Skirt hemlines go up and down more often than the elevators in the Empire State Building. One thing is for sure, the miniskirt will always be a popular option for women regardless of the season. No one has championed the miniskirt movement more than Mary Quant; fashion designer and British fashion icon, who in 1964 introduced her own version and named it after her favourite car, the Mini. The style garnered global attention on October 30, 1965, when Jean Shrimpton wore a short white shift dress at Derby Day during the Melbourne Cup Carnival and caused a sensation in the process. Perhaps no other garment in women’s apparel has revolutionised the fashion scene as much as the miniskirt.
Initially worn in the 60s by the ‘Swinging’ London teens, the aim was to rebel against fashion’s old conservative ways. It wasn’t until 1965 when André Courrèges and Yves Saint Laurent incorporated the mini into their collections, the garment gained some respectability. Today, the miniskirt is embraced by women of all ages.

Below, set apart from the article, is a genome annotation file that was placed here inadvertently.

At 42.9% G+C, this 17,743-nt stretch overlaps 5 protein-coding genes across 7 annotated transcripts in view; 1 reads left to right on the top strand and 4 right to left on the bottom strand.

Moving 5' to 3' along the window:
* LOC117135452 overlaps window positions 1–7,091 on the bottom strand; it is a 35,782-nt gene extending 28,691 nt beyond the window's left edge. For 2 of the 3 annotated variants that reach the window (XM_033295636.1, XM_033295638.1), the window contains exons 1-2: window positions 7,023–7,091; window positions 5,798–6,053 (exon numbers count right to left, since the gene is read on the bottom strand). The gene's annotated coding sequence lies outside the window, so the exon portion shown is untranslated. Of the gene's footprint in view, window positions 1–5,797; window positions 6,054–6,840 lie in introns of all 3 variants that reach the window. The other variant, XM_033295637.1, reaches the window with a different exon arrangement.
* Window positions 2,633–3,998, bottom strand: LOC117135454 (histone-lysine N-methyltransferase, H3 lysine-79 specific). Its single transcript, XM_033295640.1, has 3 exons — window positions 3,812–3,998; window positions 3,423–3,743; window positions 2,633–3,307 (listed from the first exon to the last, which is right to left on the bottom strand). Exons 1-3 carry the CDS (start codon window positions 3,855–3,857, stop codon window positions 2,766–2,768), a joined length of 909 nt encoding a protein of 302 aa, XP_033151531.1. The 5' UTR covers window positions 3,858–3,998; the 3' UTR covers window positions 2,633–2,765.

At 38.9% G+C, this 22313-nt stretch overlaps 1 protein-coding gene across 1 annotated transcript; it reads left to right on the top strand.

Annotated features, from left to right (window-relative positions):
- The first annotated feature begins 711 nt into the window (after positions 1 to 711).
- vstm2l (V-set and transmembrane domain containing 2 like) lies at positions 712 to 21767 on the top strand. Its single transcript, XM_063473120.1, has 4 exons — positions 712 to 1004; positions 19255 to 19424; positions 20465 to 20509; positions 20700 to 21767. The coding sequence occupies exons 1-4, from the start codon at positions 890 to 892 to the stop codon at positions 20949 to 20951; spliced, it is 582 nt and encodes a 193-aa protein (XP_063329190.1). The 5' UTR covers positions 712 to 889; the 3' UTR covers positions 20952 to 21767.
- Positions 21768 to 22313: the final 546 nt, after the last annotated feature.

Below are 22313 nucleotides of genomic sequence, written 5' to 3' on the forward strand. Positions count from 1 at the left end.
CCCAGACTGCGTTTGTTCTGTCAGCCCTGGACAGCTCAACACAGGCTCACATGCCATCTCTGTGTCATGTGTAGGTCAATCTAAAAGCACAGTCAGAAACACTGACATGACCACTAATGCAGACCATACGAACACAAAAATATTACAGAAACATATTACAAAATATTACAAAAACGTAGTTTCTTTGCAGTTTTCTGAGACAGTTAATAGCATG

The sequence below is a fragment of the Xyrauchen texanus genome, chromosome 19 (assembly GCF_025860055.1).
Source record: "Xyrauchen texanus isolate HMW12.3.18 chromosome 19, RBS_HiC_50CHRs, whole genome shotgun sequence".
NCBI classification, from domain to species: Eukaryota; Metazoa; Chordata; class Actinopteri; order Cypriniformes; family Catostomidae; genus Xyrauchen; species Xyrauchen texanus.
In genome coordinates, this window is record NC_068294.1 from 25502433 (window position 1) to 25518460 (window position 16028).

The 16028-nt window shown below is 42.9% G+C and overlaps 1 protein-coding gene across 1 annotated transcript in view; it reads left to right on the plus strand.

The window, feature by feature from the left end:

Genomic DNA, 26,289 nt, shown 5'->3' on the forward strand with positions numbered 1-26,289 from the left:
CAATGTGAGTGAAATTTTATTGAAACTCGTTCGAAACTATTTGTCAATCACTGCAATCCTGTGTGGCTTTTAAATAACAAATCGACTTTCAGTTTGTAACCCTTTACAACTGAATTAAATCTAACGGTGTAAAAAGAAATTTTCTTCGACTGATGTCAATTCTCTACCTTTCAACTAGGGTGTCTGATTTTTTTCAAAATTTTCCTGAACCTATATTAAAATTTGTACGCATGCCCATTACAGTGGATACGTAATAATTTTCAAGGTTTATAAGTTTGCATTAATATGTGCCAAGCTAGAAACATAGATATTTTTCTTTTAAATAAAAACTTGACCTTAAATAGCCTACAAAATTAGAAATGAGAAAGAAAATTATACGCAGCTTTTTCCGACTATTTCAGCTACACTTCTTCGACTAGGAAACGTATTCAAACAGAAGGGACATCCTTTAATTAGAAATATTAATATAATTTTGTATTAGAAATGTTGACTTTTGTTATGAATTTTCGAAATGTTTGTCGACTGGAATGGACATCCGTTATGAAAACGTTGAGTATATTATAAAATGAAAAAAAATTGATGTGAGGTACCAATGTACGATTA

There’s no doubt a mini worn by a confident woman is bound to attract attention, whether it be flattering or not. Let’s face it, how many bad miniskirt ensembles have you seen on a Saturday night? They don’t leave much to the imagination. The key is not to let it all hang out, so to speak. If you are showing some leg, make sure your upper half is conservative or vice versa. Fashion is about balancing the key elements; shape, colour, texture and form. The subject of today’s post has done this beautifully. I saw her walk along Christopher St in Manhattan’s West Village, strutting her stuff. Her miniskirt is complemented gorgeously by her flutter sleeve blouse, accentuating her killer pins. As the age-old adage goes: “if you’ve got it, flaunt it!”.
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Note: Prices correct at time of posting